The lower limit of the ascending regression channel coming from late April aligns as key support at 1.2700. A daily close below this level could attract technical sellers. In this scenario, the 20-day Simple Moving Average (SMA) could be seen as the next bearish target at 1.2650 before 1.2630 (100-day SMA).

On the upside, resistances are located at 1.2760-1.2770 (Fibonacci 78.6% retracement of the latest downtrend, mid-point of the ascending regression channel) and 1.2800 (psychological level, static level).

Pound Sterling FAQs

The Pound Sterling (GBP) is the oldest currency in the world (886 AD) and the official currency of the United Kingdom. It is the fourth most traded unit for foreign exchange (FX) in the world, accounting for 12% of all transactions, averaging $630 billion a day, according to 2022 data. Its key trading pairs are GBP/USD, aka ‘Cable’, which accounts for 11% of FX, GBP/JPY, or the ‘Dragon’ as it is known by traders (3%), and EUR/GBP (2%). The Pound Sterling is issued by the Bank of England (BoE).

The single most important factor influencing the value of the Pound Sterling is monetary policy decided by the Bank of England. The BoE bases its decisions on whether it has achieved its primary goal of “price stability” – a steady inflation rate of around 2%. Its primary tool for achieving this is the adjustment of interest rates. When inflation is too high, the BoE will try to rein it in by raising interest rates, making it more expensive for people and businesses to access credit. This is generally positive for GBP, as higher interest rates make the UK a more attractive place for global investors to park their money. When inflation falls too low it is a sign economic growth is slowing. In this scenario, the BoE will consider lowering interest rates to cheapen credit so businesses will borrow more to invest in growth-generating projects.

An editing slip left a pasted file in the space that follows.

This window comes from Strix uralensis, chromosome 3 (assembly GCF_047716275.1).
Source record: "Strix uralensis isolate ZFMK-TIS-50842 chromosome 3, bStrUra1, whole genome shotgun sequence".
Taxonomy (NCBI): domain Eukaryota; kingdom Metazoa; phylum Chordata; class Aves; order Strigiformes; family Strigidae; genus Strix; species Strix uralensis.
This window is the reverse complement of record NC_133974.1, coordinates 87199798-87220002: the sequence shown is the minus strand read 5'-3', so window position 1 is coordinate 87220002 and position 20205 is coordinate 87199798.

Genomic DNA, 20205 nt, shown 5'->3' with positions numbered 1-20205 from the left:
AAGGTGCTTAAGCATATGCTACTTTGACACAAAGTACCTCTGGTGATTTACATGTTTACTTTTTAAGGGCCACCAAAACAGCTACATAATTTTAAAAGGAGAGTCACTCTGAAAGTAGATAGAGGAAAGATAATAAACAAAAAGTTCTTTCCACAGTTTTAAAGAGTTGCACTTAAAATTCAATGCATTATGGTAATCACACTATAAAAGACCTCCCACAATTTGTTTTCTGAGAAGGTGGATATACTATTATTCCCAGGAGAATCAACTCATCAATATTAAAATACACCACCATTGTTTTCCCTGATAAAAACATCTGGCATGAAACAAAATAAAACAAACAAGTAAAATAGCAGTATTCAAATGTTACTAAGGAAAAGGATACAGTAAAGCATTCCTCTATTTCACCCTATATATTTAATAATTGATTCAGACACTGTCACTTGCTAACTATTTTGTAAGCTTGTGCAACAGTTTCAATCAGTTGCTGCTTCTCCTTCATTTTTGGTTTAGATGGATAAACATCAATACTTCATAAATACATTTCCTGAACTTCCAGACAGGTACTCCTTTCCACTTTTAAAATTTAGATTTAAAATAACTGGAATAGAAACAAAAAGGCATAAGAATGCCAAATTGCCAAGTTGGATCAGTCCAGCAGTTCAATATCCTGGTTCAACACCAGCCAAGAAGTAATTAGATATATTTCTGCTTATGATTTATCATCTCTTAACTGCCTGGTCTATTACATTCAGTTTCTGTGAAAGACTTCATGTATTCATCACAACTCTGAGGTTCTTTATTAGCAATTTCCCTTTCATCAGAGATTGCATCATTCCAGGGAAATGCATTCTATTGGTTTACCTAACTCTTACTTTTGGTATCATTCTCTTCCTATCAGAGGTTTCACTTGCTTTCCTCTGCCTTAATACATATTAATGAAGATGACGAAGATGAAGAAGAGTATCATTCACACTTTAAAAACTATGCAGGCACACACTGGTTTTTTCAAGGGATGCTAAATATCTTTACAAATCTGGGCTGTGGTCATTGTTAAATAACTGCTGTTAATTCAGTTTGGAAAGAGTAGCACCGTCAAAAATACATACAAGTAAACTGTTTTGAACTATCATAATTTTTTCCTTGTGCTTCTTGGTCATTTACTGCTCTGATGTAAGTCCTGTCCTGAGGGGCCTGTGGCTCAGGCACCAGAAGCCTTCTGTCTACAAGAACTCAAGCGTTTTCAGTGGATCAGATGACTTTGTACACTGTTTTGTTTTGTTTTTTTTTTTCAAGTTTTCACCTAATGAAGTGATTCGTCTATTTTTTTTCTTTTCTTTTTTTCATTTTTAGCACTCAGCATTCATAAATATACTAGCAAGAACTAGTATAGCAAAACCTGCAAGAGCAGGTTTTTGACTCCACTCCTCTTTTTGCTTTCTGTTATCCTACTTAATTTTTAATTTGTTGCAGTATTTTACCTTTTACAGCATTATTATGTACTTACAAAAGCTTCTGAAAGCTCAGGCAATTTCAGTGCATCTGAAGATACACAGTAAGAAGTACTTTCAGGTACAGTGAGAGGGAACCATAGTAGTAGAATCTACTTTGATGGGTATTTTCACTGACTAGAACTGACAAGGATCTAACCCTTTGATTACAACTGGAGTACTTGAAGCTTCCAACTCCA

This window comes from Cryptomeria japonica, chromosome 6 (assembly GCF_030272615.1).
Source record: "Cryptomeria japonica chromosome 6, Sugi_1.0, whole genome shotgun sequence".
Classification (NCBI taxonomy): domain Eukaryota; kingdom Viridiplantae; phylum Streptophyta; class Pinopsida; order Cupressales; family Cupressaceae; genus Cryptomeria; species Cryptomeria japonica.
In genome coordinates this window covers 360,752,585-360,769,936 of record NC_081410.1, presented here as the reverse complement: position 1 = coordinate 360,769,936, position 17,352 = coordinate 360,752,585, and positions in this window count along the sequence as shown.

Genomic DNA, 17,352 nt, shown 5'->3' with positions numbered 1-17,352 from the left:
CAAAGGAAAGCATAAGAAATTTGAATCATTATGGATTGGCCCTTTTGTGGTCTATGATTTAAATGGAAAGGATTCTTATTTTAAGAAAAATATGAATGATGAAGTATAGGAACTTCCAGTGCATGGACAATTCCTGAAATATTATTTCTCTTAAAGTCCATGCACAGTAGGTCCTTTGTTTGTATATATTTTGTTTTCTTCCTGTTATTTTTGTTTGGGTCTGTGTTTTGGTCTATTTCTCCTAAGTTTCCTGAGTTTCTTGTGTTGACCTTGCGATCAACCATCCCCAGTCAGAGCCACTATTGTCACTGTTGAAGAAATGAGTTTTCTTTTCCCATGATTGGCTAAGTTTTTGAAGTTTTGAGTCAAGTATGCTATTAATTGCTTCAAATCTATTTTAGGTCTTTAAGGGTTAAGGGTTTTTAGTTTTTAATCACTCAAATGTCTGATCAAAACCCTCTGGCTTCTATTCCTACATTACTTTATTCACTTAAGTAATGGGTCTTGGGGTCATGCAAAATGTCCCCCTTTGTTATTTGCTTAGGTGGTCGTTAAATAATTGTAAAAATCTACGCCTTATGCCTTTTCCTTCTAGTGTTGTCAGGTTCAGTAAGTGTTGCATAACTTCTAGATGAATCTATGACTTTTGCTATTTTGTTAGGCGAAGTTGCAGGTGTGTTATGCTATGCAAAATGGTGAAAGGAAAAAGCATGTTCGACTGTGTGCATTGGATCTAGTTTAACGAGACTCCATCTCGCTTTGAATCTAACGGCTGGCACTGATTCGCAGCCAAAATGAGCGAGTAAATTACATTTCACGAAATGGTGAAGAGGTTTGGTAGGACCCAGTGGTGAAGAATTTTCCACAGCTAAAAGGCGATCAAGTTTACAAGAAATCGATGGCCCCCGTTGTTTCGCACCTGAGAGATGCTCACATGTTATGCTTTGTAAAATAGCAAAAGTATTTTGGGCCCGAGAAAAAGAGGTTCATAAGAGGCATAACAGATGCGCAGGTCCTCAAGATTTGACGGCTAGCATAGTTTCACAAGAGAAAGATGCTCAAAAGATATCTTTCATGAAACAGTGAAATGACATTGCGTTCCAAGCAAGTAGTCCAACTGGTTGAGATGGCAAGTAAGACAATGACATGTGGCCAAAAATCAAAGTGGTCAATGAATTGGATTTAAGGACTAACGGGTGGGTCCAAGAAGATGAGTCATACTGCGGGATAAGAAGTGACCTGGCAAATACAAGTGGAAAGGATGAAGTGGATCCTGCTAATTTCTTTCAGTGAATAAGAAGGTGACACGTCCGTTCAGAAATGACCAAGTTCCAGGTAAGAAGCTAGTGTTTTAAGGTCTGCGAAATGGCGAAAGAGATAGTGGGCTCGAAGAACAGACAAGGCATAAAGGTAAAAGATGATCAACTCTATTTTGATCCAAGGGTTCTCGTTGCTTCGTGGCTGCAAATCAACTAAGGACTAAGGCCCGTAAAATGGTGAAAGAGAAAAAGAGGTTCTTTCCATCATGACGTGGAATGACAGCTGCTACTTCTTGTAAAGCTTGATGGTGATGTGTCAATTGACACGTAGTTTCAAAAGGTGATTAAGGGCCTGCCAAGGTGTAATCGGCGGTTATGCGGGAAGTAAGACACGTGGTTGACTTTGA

Data releases gauge the health of the economy and can impact the value of the Pound Sterling. Indicators such as GDP, Manufacturing and Services PMIs, and employment can all influence the direction of the GBP. A strong economy is good for Sterling. Not only does it attract more foreign investment but it may encourage the BoE to put up interest rates, which will directly strengthen GBP. Otherwise, if economic data is weak, the Pound Sterling is likely to fall.

Another significant data release for the Pound Sterling is the Trade Balance. This indicator measures the difference between what a country earns from its exports and what it spends on imports over a given period. If a country produces highly sought-after exports, its currency will benefit purely from the extra demand created from foreign buyers seeking to purchase these goods. Therefore, a positive net Trade Balance strengthens a currency and vice versa for a negative balance.